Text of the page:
The Rock and Roll Hall of Fame, located in Cleveland, Ohio, recognizes musical influences from the Rock ‘n’ Roll industry. The obvious inductees include The Beatles, The Band, Chuck Berry, and numerous other influential artists, but the Hall of Fame also recognizes lesser known musicians such as Dion and Duane Eddy. As I look through the list, however, I notice a gaping hole where there should be female musicians. In fact, only 43 female musicians or groups are included within the 317 inductees, amounting to 13.5 percent. Aretha Franklin and Bessie Smith were recognized, but where are the less obvious choices? If male groups like The Flamingos are in the Hall of Fame (no offense to anyone who loves their one good song), then why are singers like Carole King and Nina Simone left out?
This major inequivalence in the Hall of Fame points to a larger problem within the music industry: the continual underrepresentation of women artists. Some may argue that, at least within the rock industry, there are fewer women musicians. But why are there fewer females in rock n’ roll? Perhaps if women musicians received the same recognition as their male counterparts, the world might finally consider the many women in the industry. Stevie Nicks, Sheryl Crow, Janet Jackson, Missy Elliot, and The Go-Gos are all missing from the Hall of Fame — and those are just the obvious ones.
So what can we do? A couple of weeks ago I stumbled upon a Facebook page titled “Induct Carly Simon into the Rock and Roll Hall of Fame”. The page has over 1,000 likes and seems to attract a dedicated following, so I was inspired to create one for Carole King. Unfortunately, my page only has thirteen likes, and all of them are friends I invited. Regardless, Facebook is likely an ineffectual way to approach such a widespread problem, though it may shine some light on the issue. The Hall of Fame also started a Fan Vote, allowing anyone to vote on nominees for each year. Support this year’s female nominees, including Kate Bush and Nina Simone, by participating in the poll on the Hall of Fame website. What’s more, support feminist activist groups such as the Guerrilla Girls, who raise awareness about the underrepresentation of female artists in museums. By exposing ourselves and others to women’s artistry, we will begin to provide them with the recognition and followers they deserve.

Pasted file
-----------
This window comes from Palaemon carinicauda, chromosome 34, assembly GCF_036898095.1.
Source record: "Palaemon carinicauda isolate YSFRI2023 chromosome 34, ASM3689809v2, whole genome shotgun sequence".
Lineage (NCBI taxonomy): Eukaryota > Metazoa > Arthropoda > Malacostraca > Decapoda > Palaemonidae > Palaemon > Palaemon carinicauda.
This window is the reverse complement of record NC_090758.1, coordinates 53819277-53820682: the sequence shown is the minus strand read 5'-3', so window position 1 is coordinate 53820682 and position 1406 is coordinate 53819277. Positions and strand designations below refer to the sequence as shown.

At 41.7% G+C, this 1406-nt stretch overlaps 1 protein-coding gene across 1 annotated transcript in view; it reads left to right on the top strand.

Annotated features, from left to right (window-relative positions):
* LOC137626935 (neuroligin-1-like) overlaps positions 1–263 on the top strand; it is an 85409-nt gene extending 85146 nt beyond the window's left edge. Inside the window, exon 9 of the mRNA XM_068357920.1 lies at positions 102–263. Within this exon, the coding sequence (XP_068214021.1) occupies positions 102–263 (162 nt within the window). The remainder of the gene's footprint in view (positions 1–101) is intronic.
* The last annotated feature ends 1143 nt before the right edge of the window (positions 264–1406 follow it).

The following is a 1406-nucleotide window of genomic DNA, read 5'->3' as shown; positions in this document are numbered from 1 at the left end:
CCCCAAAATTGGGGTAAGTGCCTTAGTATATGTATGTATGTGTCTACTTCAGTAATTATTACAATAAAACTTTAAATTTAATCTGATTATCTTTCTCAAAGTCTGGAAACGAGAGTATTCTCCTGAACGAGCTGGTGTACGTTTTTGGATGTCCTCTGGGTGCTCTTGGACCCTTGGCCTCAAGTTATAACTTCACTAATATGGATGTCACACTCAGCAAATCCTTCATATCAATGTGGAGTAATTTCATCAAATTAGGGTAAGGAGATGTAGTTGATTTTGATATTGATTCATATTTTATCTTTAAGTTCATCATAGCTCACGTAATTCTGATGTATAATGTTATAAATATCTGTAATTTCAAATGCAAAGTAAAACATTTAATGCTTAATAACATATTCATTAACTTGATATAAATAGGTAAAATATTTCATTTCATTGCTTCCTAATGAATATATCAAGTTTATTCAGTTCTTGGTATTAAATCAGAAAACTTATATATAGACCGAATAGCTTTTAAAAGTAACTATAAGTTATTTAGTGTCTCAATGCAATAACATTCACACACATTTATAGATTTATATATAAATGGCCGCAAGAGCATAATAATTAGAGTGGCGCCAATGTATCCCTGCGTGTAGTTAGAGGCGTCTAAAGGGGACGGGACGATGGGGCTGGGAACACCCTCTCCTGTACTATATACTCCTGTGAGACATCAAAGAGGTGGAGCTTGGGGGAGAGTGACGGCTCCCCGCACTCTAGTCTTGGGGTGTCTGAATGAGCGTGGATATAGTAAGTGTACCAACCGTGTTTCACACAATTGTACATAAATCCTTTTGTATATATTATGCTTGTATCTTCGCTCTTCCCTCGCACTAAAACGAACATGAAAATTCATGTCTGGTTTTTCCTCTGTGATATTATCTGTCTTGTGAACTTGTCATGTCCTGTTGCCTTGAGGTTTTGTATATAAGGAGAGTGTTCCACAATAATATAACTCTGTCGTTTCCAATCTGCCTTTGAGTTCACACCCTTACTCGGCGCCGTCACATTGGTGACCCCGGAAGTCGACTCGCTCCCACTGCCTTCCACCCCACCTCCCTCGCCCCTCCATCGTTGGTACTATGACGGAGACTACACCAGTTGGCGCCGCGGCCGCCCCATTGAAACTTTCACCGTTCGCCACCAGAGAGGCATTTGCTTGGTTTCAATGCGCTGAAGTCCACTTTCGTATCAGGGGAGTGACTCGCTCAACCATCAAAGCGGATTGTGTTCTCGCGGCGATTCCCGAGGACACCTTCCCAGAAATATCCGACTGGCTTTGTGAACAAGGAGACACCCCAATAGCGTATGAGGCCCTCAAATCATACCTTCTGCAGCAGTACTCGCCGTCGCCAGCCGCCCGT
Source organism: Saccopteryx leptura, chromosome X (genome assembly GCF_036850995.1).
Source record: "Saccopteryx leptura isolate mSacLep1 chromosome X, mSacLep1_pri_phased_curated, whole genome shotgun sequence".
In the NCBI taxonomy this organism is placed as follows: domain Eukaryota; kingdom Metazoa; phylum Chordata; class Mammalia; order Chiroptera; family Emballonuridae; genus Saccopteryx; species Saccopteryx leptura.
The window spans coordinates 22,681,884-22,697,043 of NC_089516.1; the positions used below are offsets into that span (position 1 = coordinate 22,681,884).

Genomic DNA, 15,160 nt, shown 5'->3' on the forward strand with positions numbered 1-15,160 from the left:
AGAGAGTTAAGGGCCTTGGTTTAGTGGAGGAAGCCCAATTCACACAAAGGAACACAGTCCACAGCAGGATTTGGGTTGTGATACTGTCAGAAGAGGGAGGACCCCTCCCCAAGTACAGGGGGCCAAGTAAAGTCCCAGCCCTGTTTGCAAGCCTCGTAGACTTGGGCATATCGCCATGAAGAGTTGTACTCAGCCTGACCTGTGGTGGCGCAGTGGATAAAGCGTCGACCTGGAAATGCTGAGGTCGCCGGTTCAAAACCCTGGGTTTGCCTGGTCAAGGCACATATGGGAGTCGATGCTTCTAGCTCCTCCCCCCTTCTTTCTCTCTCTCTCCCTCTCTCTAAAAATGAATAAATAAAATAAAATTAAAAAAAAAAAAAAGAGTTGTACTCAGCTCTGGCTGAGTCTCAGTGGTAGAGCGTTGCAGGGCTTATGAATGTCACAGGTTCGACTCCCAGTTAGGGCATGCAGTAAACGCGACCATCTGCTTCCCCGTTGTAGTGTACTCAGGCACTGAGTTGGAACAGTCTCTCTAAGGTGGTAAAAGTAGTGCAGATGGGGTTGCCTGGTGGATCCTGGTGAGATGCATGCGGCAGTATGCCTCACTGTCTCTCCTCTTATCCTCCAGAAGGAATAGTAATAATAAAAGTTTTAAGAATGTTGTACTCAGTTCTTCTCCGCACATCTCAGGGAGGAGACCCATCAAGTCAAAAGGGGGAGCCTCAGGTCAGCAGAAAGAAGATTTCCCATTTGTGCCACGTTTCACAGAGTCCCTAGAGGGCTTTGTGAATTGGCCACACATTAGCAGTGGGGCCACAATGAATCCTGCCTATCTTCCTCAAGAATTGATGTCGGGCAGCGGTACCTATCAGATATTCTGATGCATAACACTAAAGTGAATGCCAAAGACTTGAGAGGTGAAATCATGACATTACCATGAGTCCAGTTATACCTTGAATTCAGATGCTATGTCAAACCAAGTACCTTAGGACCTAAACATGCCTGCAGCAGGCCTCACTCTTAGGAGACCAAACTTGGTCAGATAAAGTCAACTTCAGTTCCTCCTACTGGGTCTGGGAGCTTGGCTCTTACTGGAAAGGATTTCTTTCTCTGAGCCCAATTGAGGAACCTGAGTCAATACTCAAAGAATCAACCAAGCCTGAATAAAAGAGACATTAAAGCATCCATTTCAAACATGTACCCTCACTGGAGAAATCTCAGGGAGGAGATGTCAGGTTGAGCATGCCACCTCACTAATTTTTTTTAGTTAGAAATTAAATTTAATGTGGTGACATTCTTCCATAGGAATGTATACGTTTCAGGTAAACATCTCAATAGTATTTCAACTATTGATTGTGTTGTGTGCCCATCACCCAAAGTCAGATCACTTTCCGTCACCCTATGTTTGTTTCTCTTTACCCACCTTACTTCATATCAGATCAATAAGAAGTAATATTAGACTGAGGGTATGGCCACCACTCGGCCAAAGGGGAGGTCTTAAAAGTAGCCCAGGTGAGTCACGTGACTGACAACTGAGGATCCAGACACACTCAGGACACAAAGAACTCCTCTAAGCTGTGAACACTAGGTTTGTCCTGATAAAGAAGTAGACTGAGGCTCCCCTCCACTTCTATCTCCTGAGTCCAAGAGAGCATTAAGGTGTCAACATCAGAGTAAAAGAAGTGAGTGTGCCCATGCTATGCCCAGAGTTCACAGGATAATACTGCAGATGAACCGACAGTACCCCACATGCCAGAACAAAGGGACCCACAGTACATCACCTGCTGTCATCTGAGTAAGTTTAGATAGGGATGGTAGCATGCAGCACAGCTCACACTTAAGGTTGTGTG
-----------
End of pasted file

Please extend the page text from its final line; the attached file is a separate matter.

Illustrations by Ellie Grever